Kenny Dalglish today insisted Liverpool's derby debutants will be well-prepared for the task of taking on Everton at Goodison Park on Saturday lunchtime.
The likes of Luis Suarez, Andy Carroll, Charlie Adam, Stewart Downing, Jose Enrique, Jordan Henderson and Sebastian Coates could acquire their first taste of a Red versus Blue encounter when the boss leads his side across Stanley Park for the 216th meeting between the teams.
However, Dalglish is confident the derby experiences those players have picked up elsewhere will stand them in good stead.
He told his pre-match press conference: "I think Rangers against Celtic will have given Charlie a good grounding. For Andy, the north-east derby isn't to be undermined either, and for Stewart Villa against Birmingham isn't the smallest of derbies, is it?
"They may not have experienced one of these derbies before, but everybody has experienced a derby of some sort.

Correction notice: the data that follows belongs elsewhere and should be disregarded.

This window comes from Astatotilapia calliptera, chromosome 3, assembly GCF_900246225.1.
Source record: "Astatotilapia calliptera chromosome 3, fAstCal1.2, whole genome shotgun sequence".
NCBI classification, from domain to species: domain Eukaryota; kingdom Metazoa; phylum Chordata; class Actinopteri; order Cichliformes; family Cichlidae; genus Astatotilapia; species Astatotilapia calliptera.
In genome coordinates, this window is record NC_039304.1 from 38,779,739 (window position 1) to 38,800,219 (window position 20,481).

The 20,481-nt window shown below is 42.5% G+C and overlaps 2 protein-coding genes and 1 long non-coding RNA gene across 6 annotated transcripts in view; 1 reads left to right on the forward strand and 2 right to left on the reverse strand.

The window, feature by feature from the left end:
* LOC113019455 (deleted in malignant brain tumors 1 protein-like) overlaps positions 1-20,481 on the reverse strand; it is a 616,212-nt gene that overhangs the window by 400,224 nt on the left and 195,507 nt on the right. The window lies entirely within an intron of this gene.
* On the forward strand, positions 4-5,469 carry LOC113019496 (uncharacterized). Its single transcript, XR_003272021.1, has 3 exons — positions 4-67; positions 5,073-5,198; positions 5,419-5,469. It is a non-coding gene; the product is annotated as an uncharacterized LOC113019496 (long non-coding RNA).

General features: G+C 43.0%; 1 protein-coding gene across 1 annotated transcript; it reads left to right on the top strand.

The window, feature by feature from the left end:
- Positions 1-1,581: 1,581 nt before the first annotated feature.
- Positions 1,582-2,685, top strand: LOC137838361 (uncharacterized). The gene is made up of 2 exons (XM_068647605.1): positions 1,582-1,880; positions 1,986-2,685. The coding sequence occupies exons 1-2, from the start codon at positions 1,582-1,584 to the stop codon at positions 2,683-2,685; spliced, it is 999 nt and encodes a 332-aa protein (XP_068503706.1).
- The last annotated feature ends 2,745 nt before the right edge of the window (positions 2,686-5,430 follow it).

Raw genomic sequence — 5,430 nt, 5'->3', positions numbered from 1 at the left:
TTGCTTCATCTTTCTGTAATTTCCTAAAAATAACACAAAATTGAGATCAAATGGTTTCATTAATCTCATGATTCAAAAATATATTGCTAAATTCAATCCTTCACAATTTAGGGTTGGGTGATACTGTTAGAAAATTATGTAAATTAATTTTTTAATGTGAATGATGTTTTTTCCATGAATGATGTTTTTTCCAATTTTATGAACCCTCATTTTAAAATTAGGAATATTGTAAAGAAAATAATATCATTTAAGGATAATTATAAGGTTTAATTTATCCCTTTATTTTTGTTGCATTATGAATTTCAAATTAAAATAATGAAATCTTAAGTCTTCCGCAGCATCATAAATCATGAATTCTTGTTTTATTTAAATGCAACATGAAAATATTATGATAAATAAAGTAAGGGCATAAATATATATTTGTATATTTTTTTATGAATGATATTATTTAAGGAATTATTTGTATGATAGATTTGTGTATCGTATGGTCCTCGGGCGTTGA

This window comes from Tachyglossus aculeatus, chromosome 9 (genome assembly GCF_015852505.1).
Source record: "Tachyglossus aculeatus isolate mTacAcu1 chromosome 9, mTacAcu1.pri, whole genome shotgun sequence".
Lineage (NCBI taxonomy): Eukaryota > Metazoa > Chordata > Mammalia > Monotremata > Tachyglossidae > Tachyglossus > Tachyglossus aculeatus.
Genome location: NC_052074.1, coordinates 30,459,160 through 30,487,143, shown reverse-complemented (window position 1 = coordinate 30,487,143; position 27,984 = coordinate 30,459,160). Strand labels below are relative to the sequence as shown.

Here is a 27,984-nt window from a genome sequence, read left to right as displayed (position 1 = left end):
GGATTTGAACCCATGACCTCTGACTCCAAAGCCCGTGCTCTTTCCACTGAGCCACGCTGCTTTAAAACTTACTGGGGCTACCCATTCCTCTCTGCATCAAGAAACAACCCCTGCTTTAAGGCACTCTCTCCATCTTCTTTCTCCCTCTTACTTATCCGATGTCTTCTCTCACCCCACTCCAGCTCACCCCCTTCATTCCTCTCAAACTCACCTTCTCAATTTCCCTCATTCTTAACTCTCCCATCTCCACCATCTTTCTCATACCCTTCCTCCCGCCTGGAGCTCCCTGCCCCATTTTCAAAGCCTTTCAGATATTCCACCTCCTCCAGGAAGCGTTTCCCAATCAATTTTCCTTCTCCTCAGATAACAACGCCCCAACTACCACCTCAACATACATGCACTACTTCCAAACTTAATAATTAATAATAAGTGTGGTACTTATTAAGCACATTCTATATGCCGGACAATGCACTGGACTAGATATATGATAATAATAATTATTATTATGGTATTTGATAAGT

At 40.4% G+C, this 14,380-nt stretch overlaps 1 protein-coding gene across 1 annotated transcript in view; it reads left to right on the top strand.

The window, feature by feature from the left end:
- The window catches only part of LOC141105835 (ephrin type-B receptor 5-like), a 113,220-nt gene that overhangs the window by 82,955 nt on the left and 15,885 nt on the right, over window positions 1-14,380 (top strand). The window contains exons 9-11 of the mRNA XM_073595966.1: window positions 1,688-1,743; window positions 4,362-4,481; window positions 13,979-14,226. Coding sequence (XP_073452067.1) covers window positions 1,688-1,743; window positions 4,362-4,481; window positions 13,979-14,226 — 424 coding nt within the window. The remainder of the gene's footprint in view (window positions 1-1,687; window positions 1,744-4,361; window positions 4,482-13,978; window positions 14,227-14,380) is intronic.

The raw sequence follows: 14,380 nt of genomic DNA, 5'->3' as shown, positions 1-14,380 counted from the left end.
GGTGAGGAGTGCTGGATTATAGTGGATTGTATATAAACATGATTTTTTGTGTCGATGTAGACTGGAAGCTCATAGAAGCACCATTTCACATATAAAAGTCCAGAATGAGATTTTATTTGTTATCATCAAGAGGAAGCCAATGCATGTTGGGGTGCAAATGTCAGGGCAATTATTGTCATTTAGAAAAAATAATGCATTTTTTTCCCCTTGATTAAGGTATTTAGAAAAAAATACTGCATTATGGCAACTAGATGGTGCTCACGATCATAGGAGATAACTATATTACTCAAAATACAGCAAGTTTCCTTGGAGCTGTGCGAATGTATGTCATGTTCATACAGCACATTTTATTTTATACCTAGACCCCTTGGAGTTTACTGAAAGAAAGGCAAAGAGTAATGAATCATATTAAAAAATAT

"Even for Luis (Suarez), the derby he's been involved in in Holland will have been frenetic as well. Every derby starts the same way.
"I don't think there is anybody who will be involved with us on Saturday who would undermine or be surprised by what they come up against.
"That's very important and although they might not have experienced the derbies here, they have somewhere else and they were equally as important to them when they were playing in them as what this one is."
He added: "We know what a victory in a derby means to the people of Liverpool and we know how much elation the players would get from it.
"There are some players who haven't played in it before that might play on Saturday, but I'm sure they understand what this football club stands for."
Liverpool's preparations for the short journey across Stanley Park were bolstered on Thursday by the news Daniel Agger had returned to training at Melwood following a rib injury, while Glen Johnson edges ever-closer to a comeback meaning Dalglish has a near-fully fit squad to choose from.
Earlier in the week, Dirk Kuyt spoke about the strength of the Reds squad and his determination to regain a regular starting berth - and the gaffer is delighted by the attitude and work ethic of his players.